This book explores man’s cultural and historical relations with the natural world. I especially liked the chapter on wolves because it is a good example of how humanity tends to view apex predators in general. It is not till recently (Aldo Leopold’s thinking like a mountain) that even biologists considered the ecological importance of predators. Religion also plays a big role in how people treat animals, including predators. There is a lot of folklore associated with wolves. Cats are subject to similar prejudices in this aspect.
I particularly enjoyed the chapters of the book that I found unexpected. There are many things in this book that I had at least heard for before. The prisoners dilemma, tragedy of the commons etc. I also foresaw learning about lawns, trees and waste, but French fries? It was a quirky chapter that made me think about something I had not considered before. Before reading this, I knew that we have waaayyy too much corn in our diet. I did not consider that potatoes were just as bad. The book states that more than half of the U.S.’ potatoes are exported for fries. That’s so stereotypical it made me cringe.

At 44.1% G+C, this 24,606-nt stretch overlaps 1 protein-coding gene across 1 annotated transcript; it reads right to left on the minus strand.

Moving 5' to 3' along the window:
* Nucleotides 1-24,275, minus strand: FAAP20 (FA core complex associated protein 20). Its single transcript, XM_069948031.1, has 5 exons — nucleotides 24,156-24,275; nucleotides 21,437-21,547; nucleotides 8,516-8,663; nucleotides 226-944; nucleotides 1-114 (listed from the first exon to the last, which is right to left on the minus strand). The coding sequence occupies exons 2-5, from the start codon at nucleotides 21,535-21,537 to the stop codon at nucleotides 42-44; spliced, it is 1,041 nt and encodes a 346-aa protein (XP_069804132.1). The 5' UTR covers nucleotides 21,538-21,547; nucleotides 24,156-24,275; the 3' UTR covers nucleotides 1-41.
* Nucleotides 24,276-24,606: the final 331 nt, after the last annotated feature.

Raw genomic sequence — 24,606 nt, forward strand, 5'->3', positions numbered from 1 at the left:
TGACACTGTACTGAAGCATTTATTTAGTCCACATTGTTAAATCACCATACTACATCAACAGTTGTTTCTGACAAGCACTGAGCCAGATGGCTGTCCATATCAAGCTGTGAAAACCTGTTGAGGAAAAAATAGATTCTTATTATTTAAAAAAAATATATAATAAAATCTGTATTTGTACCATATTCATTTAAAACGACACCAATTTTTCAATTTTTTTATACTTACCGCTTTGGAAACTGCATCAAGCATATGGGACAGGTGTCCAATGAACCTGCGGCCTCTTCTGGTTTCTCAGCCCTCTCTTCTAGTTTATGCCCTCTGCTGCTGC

The lawn chapter had an affect on how I might manage my own home. In the future when I do have a lawn, I want to plant native plants and allow my grass to seed once a year. I liked how the book explained that lawns are a status symbol. It reflects back to owning land, equating power. Tenant farmers didn’t own the land that they tended. Having money to fund gardens shows status, and wealth for excess.
… Like this beautiful penguin topiary!!
This is a good example of how the environmental issues we face today are not just a population derived problem, but a societal one as well.
Overall I am a nature nerd and enjoy reading about this material. I liked learning about environmental perspectives that I have not thought of before. This is definitely a read that I will enjoy having on my shelf.